George Whitesides.

Photos by Stephanie Mitchell/Harvard Staff Photographer

Science & Tech

‘The scientist is not in the business of following instructions.’

long read

George Whitesides became a giant of chemistry by keeping it simple

Leaders at Harvard in and out of the classroom tell their stories in the Experience series.

When George Whitesides started as a teenage technician in his father’s Kentucky lab in the early 1950s, the bond was immediate — and lasting.

Today one of the world’s most influential chemists, Whitesides, the Woodford L. and Ann A. Flowers University Research Professor, has worked on a wide array of scientific problems, shifting focus periodically to uncharted territory. Over the course of his long career — Harvard College, Cal Tech, MIT, and more than four decades as a researcher and teacher back at Harvard — he’s explored nuclear magnetic spectroscopy, organometallic chemistry, molecular self-assembly, soft robotics, unconventional data storage, microfabrication, nanotechnology, and the origin of life. He has published more than 1,200 scientific articles and holds more than 100 patents, and his many honors include the National Medal of Science. He’s also known for his ability to spin discoveries into new companies, including biotech giant Genzyme, purchased in 2011 by Sanofi.

In a conversation with the Gazette, Whitesides looked back on his life and career. The interview has been edited for clarity and length.

Your interest in chemistry starts in your father’s lab?

I don’t know where it came from. It was always interesting to me that the world was made of atoms and how those atoms combined, and I was a good chemist from the very beginning, so studying chemistry seemed like a sensible thing to do. I assumed I would end up working in the chemical industry.

It must have been a cut above the typical teenage summer job.

It was much more boring than that. I measured the pour-point viscosity of coal tar. You heat it up and put it in a cup. The cup has a hole of calibrated size in it and this very thick liquid dribbles out of the hole. You measure how long it takes for a given amount of liquid to dribble out and record that, then you can calculate from those data pour-point viscosity. It was part of the process of producing a standardized product and was boring to do, but it was also satisfying and something a high school student could manage.

You were at Phillips Andover before enrolling at Harvard. How was that experience?

I enjoyed Andover. I had a couple of teachers who were very good. I learned how to study and I certainly learned some chemistry. It was pretty standard for students who’d done well in prep schools to get early admission to Harvard, which I got. But I was not a star student. I got advanced placement in one course, maybe analytical chemistry. I took the first hour exam and got an F. I took the second hour exam and got an F. That same thing happened for the third hour exam. I don’t remember exactly how long the string went on, but I went to the teacher and said, “What do I do to salvage this? It’s going really badly.” And he looked at me very briefly and said, “Learn the material.” That was a very useful lesson. So I went away and learned the material.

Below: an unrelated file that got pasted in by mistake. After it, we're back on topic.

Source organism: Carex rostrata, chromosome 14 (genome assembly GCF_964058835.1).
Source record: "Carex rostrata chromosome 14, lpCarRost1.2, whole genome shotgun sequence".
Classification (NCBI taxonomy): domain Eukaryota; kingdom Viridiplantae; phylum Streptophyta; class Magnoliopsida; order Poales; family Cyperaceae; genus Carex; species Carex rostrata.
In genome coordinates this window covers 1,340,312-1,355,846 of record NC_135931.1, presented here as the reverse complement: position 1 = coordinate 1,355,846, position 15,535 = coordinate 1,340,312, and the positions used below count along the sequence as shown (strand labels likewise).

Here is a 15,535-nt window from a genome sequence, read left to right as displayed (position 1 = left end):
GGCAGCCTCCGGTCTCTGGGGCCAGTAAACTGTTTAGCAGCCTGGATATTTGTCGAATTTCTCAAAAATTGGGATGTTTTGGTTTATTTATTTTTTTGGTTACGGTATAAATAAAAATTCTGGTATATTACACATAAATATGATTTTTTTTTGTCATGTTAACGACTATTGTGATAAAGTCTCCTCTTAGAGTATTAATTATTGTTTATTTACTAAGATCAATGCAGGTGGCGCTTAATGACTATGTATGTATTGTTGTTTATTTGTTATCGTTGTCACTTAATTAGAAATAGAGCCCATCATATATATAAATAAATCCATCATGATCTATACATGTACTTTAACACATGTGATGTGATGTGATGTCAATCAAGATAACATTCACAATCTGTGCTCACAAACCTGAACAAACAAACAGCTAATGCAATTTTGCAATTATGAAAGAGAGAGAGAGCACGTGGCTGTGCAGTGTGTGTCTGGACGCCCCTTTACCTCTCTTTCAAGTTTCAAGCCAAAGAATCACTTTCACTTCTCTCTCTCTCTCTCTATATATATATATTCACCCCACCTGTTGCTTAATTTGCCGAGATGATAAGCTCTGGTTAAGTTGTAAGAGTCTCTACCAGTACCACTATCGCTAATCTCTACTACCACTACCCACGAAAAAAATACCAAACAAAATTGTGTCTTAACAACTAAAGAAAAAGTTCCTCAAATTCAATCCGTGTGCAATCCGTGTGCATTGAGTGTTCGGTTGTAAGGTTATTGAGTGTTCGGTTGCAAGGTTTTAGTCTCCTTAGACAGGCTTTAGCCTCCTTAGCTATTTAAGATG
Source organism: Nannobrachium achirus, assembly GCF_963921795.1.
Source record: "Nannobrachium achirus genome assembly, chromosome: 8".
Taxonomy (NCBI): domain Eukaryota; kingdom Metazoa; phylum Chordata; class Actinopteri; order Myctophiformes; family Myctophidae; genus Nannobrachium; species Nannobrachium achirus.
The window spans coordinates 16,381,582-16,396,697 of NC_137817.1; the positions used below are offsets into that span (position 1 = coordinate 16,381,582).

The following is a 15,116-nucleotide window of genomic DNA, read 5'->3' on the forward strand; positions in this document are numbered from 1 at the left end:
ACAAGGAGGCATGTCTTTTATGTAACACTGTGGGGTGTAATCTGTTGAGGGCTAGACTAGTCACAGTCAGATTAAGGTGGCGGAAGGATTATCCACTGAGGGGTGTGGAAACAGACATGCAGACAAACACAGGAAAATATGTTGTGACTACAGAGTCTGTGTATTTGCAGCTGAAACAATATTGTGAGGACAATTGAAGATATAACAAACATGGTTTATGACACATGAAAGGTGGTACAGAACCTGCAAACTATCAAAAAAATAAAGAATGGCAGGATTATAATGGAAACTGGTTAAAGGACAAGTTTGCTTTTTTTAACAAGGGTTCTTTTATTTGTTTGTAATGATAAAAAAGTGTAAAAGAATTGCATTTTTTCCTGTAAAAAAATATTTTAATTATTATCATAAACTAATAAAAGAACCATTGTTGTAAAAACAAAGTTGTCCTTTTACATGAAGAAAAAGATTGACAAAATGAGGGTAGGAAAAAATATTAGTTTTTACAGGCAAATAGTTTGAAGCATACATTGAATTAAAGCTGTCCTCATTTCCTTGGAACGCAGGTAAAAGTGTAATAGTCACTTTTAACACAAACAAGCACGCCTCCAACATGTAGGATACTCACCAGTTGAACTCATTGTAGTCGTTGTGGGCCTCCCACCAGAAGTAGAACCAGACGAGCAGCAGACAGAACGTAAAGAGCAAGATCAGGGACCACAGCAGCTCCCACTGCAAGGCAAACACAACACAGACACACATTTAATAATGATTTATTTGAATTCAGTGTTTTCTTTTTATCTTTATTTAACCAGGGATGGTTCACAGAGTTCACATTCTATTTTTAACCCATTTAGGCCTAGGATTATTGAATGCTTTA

What was Harvard like in the late 1950s?

It was the usual undergraduate experience. I knew it mostly from the collection of courses that I took. I had a good time while I was here but most of the good time came from courses I took and people who took the same courses. The one woman I met would eventually become my wife, Barbara. Her brother was my roommate, arbitrarily assigned at some point.

George and Barbara Whitesides.
With wife Barbara at home.

After Harvard, you headed to Cal Tech.

I ended up in the lab of a guy named Jack Roberts, who turned out to be a perfect fit for me. He was in physical organic chemistry, which made sense. You looked at previous reactions and you learned how they went. Then, if you had a new reaction or a new process, you asked “What is it analogous to?” And you predicted that if all the pieces were the same, the reaction would probably go roughly the same way. And it often did, which made it a pretty logical discipline.

The nice thing about Roberts was that, unlike many research directors, he never told me what to do. I would come up with an idea and do the research. Then I would write a draft of a paper and send him the draft, and he would look at it, correct it — largely the grammar but sometimes the chemistry — and give it back to me. After I’d done the necessary work, I’d give it back to him. This would usually go on for a couple of cycles and then we’d send it off to the journal.

It’s easy to look back at a career and imagine that one step led to another. But when you’re living it, the next step is often not clear. Were there times when you wondered whether you should be doing something other than chemistry?

No. I thought chemistry was pretty straightforward, very general, very interesting, and a good thing to do. I was enjoying it and making some progress.

“I prefer to think that, to the extent that we’ve been successful, it’s because we do stuff that’s simple and useful and solves problems.”

Your focus has shifted periodically from one major area to another. Were those shifts intentional, evolutionary, or accidental?